Laxdaela Saga: political freedom and psychological insight

On our way to Iceland, I read an Icelandic saga that we happened to have in our apartment (because my wife had read it in college). The sagas were written in the thirteenth century, when Iceland was reasonably well integrated into Christian Europe; but they are set 200-300 years earlier, in the days of the Icelandic Free State. This was an amazing polity, a nation formed by chieftains from Norway, Ireland, and other diverse places and cultures. They met annually at an assembly called the Althing, which functioned as a legislature–writing criminal and civil laws–and a court. They had no executive branch at all. This meant that there were no taxes and no public expenditures on things like temples and churches, roads, or armies. For the same reason, there no police power. The main sentence passed at the Althing was outlawry. An outlaw was supposed to leave Iceland. If he stayed, anyone could kill him.

Me and my girls at Thingvellir, where the Icelandic assembly began meeting in 930

Incidentally, women had a striking degree of freedom and equality. They could divorce at will (although they would only receive half of the property if they showed cause for the divorce); and they represented several of the strongest characters in the saga I read. All the characters seem to care whether husbands and wives had compatible personalities and loved one another–which surely wasn’t a priority in early-Modern Europe. Perhaps the hardship of Icelandic life made everyone (including women) indispensable; or perhaps the lack of an executive power prevented women from being dominated.

The Icelandic sagas and their world have attracted distinguished modern theorists with interests in moral philosophy and/or politics and economics: notably, Richard Posner, Alasdair McIntyre, and Jared Diamond. The only primary source I have read is Laxdaela Saga (in translation, of course), but I did find it fascinating. It has a complex plot that can only be described as “realistic.” It is about people and their property and relationships. There is almost nothing supernatural or otherwise unbelievable. Perhaps in a society created as an actual voluntary contract–one that preserved a great deal of individual liberty–people became interested in human motives and actions. What Jakob Burkhardt famously wrote of the medieval mind was not true of the Icelanders. He said that in the Middle Ages,

both sides of human consciousness–the side turned to the world and that turned inward–lay, as it were, beneath a common veil, dreaming or half awake. The veil was woven of faith, childlike prejudices, and illusion; seen through it, world and history appeared in strange hues; man recognized himself only as a member of a race, a nation, a party, a corporation, a family, or in some other general category.

In contrast, the sage-authors were like Burkhardt’s “men of the Renaissance”: “self-aware individuals” who recognized themselves as such. It would be fascinating if their self-awareness arose because they happened to find themselves on an unpopulated island (something like the State of Nature) and negotiated a “liberal” social contract.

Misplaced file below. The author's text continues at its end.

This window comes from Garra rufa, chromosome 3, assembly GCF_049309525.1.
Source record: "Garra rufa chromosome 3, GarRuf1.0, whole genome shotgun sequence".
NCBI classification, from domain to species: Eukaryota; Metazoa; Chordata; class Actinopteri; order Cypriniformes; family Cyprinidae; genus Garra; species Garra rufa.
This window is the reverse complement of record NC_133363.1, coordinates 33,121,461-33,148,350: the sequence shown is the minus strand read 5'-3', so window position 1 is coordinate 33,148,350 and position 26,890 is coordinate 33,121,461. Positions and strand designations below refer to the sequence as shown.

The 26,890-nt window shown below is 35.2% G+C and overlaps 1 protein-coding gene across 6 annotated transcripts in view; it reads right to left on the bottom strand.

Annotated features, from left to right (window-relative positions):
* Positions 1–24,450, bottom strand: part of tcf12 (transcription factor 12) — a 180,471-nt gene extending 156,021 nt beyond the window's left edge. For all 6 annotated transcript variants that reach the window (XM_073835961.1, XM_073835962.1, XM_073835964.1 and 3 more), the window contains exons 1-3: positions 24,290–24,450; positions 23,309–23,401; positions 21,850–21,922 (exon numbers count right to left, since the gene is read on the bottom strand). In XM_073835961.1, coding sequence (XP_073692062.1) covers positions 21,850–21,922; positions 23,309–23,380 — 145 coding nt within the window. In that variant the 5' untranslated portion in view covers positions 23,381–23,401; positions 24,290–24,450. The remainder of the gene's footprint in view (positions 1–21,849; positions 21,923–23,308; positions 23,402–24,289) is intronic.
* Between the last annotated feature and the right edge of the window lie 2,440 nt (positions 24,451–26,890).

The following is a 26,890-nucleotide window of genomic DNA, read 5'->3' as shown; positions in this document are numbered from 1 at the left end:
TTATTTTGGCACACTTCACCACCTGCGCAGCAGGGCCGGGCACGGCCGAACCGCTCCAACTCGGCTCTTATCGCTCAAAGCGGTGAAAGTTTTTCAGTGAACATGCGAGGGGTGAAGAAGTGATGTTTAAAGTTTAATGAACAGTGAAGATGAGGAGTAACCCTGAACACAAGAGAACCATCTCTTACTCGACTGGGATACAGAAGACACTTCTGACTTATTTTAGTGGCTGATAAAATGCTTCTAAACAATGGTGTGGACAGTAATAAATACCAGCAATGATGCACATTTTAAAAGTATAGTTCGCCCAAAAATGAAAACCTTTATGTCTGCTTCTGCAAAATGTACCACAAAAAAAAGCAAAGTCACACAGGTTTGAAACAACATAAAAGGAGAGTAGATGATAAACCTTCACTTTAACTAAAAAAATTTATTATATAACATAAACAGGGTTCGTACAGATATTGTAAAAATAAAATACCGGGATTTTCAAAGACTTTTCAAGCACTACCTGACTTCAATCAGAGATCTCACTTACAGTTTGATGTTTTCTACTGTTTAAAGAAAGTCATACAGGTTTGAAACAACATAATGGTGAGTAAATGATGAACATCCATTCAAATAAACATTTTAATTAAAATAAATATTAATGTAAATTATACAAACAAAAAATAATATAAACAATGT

I was most surprised by the following feature of the Laxdaela narrative. Gudrun Osvif’s-daughter is the central character, a very strong, clever, and passionate woman who marries four times, begins a feud, raises a family, and ultimately becomes Iceland’s first nun after the conversion to Christianity. Clearly, she loves Kjartan Olafsson very passionately. She hates his innocent wife and provokes her third husband, Bolli, to kill Kjartan–but we can see that even at that moment she is motivated by her repressed love. The narrator sees this too, and chooses to end the whole saga with her confession to her son: “I was worst to the one I loved most.” All of her important acts arise from her unstated passion for Kjartan; but the author does not say so as he (or she?) goes along. Nor does Gudrun or any other character explain her motives explicitly.

It is common enough for a modern novelist to “say and not tell”–in other words, to make a character act consistently as a result of one underlying emotion, but not to explain the reason until the end, if at all. It is also common to explain actions as the results of unconscious and repressed emotions. But I was surprised to find these features in a medieval text. In contrast, the authors of the various Arthurian romances (as I recall) tell us exactly why each character takes each action; yet the knights and ladies act on unpredictable whims. They have little coherence as characters. The author of Laxdaela Saga is both more sophisticated and less explicit about human motivations than his contemporaries in England, Germany, or France. Again, I wonder whether his insightfulness is connected to the political system under which he wrote.

By the way, whatever you do, don’t read Laxdaela saga in the “translation” by Muriel Press (1899), even though it’s available free on the Internet. The sagas were written is a terse, factual, straightforward, easy style. As Gerald of Wales wrote during the Middle Ages, “this people [the Icelanders] have a truthful and terse speech. They use few and short words” (pdf). But Press uses numerous archaism and coinages, turning the original text into something flowery and obscure: more like late Joyce than Hemingway, who would be a better model.